Psychiatry Research 08/2014; 220(1-2). DOI:10.1016/j.psychres.2014.07.077 · 2.68 Impact Factor
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    • "Negative symptoms have been shown to be associated with impaired social outcome (Leitman et al., 2005) and disorders of emotional prosody (Leitman et al., 2005, 2011). Emotional prosody deficits in schizophrenia involve reduced basic auditory sensory processing, as indicated by behavioral (Leitman et al., 2005, 2010) and electrophysiological (Jahshan et al., 2013) studies, and are associated with both structural and functional disturbances at the level of the primary auditory cortex (Leitman et al., 2007). Our findings are in accordance with these earlier results since they make the link between the efficacy of auditory processing in the temporal cortices (as indexed by P1 amplitude) and the severity of negative symptoms. "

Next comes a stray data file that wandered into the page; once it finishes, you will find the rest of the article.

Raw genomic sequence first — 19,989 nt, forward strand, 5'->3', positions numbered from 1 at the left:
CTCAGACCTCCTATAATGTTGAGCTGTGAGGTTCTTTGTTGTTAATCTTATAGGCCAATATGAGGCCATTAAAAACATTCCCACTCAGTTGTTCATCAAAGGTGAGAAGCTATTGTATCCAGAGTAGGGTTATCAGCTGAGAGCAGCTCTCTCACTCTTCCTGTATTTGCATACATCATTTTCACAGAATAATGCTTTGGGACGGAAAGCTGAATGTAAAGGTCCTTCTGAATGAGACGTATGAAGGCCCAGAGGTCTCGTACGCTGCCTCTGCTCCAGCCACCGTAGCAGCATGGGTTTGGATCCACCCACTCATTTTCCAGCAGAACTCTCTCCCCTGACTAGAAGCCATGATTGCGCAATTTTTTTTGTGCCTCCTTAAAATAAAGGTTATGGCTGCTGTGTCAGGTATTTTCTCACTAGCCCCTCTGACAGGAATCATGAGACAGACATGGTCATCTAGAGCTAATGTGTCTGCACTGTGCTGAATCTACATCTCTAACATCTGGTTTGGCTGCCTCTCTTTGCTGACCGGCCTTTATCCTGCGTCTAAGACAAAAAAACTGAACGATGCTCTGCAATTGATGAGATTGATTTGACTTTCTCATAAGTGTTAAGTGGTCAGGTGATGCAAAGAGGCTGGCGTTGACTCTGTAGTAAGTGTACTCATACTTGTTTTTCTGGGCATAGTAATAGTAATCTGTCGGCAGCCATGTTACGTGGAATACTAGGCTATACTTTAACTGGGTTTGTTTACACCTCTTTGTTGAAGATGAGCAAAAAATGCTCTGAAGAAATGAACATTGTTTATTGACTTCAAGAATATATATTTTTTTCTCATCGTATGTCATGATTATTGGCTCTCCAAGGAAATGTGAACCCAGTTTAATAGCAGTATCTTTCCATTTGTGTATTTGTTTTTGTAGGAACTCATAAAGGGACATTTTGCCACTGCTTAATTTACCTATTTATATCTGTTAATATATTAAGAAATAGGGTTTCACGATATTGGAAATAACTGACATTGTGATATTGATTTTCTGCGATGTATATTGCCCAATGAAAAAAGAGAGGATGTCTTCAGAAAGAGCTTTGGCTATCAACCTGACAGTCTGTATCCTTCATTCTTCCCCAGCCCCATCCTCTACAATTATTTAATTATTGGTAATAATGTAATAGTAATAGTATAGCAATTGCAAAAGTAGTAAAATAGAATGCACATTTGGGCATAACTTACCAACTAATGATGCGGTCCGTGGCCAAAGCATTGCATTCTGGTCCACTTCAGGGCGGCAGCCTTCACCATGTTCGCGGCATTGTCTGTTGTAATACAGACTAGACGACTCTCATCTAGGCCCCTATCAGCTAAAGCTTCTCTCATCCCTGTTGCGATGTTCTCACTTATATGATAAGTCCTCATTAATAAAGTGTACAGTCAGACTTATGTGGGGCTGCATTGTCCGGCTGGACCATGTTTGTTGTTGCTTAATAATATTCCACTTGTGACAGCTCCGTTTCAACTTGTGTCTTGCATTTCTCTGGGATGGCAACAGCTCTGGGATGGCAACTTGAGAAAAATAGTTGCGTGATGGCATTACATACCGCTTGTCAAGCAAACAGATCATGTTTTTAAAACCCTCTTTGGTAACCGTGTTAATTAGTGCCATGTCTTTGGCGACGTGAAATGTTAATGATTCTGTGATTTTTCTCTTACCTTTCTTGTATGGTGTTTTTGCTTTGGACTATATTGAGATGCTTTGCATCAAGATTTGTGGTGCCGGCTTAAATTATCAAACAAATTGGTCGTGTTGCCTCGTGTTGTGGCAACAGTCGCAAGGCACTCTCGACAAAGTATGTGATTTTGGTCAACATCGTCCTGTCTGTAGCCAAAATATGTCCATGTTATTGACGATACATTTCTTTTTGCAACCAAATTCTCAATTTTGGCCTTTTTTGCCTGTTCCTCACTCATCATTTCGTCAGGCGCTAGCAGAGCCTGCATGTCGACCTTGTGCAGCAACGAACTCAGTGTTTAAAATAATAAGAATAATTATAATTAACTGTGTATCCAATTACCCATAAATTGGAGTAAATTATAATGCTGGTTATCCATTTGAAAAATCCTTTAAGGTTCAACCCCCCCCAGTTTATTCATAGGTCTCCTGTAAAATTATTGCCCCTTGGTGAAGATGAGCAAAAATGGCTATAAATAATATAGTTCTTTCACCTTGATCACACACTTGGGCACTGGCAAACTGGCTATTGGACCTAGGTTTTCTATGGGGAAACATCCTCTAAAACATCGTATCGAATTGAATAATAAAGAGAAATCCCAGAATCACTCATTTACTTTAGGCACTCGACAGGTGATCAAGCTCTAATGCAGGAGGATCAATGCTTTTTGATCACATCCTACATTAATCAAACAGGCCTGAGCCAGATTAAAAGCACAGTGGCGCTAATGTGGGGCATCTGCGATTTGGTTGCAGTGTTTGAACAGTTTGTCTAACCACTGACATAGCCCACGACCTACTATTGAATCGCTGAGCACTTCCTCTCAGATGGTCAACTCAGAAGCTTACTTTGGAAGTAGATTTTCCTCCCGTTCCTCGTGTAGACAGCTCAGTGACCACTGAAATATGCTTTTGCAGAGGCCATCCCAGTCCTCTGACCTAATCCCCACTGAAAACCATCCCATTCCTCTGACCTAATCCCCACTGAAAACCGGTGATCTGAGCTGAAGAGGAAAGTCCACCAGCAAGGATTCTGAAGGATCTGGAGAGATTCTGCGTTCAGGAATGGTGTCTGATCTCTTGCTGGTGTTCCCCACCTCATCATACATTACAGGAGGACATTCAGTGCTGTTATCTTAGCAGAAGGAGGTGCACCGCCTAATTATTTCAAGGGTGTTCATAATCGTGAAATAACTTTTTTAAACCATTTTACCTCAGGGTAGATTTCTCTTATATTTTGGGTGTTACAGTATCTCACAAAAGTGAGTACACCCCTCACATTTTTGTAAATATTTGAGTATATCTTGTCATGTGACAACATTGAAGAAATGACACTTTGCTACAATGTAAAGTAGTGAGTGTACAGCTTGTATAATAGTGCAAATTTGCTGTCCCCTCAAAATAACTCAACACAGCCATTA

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    ABSTRACT: Background Auditory verbal hallucinations (AVH) in schizophrenia may arise because of aberrant speech perception. We used an electroencephalography method to examine the neural processes underlying speech perception in schizophrenic patients with hallucinations. Methods Cortical event-related potentials (ERPs) were analyzed topographically (scalp potential and scalp current density (SCD) mapping) in response to the vowel /a/ using a passive paradigm in 26 patients with schizophrenia. Results From the SCD distribution of the P1 peak, we showed that, whereas the hallucination score (PSYRATS) was negatively correlated with the amplitude of the frontal currents, the PANSS negative symptom score was negatively correlated with the amplitude of the temporal currents in patients with schizophrenia. Conclusions These results provide evidence that AVH and negative symptoms are associated with abnormal early processing of speech. Whereas AVH are related to decreased early frontal activation, negative symptoms are associated with a reduced early temporal response.